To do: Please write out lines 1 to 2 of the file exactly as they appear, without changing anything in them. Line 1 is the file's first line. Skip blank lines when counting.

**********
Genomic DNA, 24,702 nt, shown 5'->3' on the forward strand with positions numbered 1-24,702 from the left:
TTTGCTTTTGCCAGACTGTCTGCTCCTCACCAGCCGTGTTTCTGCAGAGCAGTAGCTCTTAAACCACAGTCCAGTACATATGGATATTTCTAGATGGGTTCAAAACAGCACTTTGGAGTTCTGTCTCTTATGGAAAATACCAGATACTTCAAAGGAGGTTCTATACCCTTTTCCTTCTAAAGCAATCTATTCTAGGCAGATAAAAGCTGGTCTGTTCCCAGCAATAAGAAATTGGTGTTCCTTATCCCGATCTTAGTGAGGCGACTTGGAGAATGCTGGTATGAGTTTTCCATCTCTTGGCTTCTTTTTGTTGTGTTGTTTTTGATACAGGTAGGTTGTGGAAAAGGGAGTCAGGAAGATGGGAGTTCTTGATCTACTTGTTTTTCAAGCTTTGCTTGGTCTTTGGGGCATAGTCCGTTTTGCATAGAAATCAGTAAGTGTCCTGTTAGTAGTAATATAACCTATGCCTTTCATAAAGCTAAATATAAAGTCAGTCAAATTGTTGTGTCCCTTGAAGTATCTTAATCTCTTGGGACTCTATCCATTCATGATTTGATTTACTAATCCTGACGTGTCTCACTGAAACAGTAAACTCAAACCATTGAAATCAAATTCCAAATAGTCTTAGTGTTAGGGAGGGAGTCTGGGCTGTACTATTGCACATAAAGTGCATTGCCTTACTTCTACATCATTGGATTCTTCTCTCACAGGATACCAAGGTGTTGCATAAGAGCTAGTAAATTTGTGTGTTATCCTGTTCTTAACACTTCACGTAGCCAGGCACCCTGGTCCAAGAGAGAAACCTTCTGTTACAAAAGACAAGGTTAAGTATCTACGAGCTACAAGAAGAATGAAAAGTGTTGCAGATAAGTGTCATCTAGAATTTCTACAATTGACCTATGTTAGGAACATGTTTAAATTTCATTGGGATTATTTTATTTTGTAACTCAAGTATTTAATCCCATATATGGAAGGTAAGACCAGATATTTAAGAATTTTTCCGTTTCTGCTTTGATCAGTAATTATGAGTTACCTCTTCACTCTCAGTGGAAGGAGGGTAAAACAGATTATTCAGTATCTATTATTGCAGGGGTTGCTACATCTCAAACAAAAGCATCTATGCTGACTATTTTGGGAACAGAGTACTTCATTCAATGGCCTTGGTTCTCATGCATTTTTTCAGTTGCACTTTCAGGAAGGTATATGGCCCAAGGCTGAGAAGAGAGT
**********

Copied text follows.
Genomic DNA, 24,702 nt, shown 5'->3' on the forward strand with positions numbered 1-24,702 from the left:
TTTGCTTTTGCCAGACTGTCTGCTCCTCACCAGCCGTGTTTCTGCAGAGCAGTAGCTCTTAAACCACAGTCCAGTACATATGGATATTTCTAGATGGGTTCAAAACAGCACTTTGGAGTTCTGTCTCTTATGGAAAATACCAGATACTTCAAAGGAGGTTCTATACCCTTTTCCTTCTAAAGCAATCTATTCTAGGCAGATAAAAGCTGGTCTGTTCCCAGCAATAAGAAATTGGTGTTCCTTATCCCGATCTTAGTGAGGCGACTTGGAGAATGCTGGTATGAGTTTTCCATCTCTTGGCTTCTTTTTGTTGTGTTGTTTTTGATACAGGTAGGTTGTGGAAAAGGGAGTCAGGAAGATGGGAGTTCTTGATCTACTTGTTTTTCAAGCTTTGCTTGGTCTTTGGGGCATAGTCCGTTTTGCATAGAAATCAGTAAGTGTCCTGTTAGTAGTAATATAACCTATGCCTTTCATAAAGCTAAATATAAAGTCAGTCAAATTGTTGTGTCCCTTGAAGTATCTTAATCTCTTGGGACTCTATCCATTCATGATTTGATTTACTAATCCTGACGTGTCTCACTGAAACAGTAAACTCAAACCATTGAAATCAAATTCCAAATAGTCTTAGTGTTAGGGAGGGAGTCTGGGCTGTACTATTGCACATAAAGTGCATTGCCTTACTTCTACATCATTGGATTCTTCTCTCACAGGATACCAAGGTGTTGCATAAGAGCTAGTAAATTTGTGTGTTATCCTGTTCTTAACACTTCACGTAGCCAGGCACCCTGGTCCAAGAGAGAAACCTTCTGTTACAAAAGACAAGGTTAAGTATCTACGAGCTACAAGAAGAATGAAAAGTGTTGCAGATAAGTGTCATCTAGAATTTCTACAATTGACCTATGTTAGGAACATGTTTAAATTTCATTGGGATTATTTTATTTTGTAACTCAAGTATTTAATCCCATATATGGAAGGTAAGACCAGATATTTAAGAATTTTTCCGTTTCTGCTTTGATCAGTAATTATGAGTTACCTCTTCACTCTCAGTGGAAGGAGGGTAAAACAGATTATTCAGTATCTATTATTGCAGGGGTTGCTACATCTCAAACAAAAGCATCTATGCTGACTATTTTGGGAACAGAGTACTTCATTCAATGGCCTTGGTTCTCATGCATTTTTTCAGTTGCACTTTCAGGAAGGTATATGGCCCAAGGCTGAGAAGAGAGT